|When plans go awry: What is leadership derailment? Feasibility|
It is a fact of much of the discourse on leadership development that there is far more discussion of what needs to happen for things to go right, than there is for what should happen when things go wrong. Leadership development is often discussed in aspirational and inspiring tones – ‘empowering individuals to achieve their full potential’; ‘supplementing advanced skills to be a truly great leader’. By contrast, the idea of leadership derailment – the term used when leadership derailment can be said to have simply gone wrong in some way – is given far shorter shrift.
This is surprising when you think about it. A leader or potential leader that has derailed has evidently demonstrated many of the same leadership attributes as any other potential leader. They have climbed the organisational ladder, added to their leadership skills, gained experience in different positions.
Consequently, a derailed leader can be seen as a failure of leadership development efforts in general. If the derailment is due to some plateauing in the progress made, for example, it might raise questions about the nature and intensity of a leadership development programme’s approach. If the derailment has occurred because of some personal fault or character defect, it raises questions over the basis on which the leader was identified in the first place. If a derailed leader fails to build working relationships, it could suggest that skills that should have been a focus have remained deficient.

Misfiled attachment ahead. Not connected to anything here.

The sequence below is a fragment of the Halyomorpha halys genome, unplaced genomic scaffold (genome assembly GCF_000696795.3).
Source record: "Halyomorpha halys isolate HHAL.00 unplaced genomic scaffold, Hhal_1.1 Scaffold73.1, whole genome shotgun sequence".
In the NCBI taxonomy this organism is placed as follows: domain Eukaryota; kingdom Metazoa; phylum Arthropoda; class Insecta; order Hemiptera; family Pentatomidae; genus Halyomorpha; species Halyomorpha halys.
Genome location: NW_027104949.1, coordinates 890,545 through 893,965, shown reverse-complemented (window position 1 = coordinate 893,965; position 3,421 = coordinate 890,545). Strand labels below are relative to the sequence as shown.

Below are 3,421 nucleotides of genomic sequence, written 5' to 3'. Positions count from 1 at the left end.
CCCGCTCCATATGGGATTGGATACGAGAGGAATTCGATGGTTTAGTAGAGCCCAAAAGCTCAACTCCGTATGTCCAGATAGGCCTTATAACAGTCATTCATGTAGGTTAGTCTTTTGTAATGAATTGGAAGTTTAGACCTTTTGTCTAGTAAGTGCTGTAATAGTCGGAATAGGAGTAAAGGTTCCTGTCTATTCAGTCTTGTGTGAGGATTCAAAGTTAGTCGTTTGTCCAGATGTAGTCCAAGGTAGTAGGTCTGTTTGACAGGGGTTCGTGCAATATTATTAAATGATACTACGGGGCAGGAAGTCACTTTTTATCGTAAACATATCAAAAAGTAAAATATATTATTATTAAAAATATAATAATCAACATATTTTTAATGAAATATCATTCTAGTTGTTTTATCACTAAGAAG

Leadership derailment can frequently be a surprise for an organisation, and has the potential to have far-reaching and damaging consequences. It might represent a considerable failure of investment – in terms of time and development expenses – and it may only be evident once a person is already in a leadership position.
These possible consequences – perhaps amply highlighted throughout the corporate failures and controversies of the global financial crisis – underline the problem with focusing only on the positives of leadership development. Acknowledging that the best laid plans of leadership development can sometimes go astray is an important first step in creating effective preventative measures against leadership derailment.
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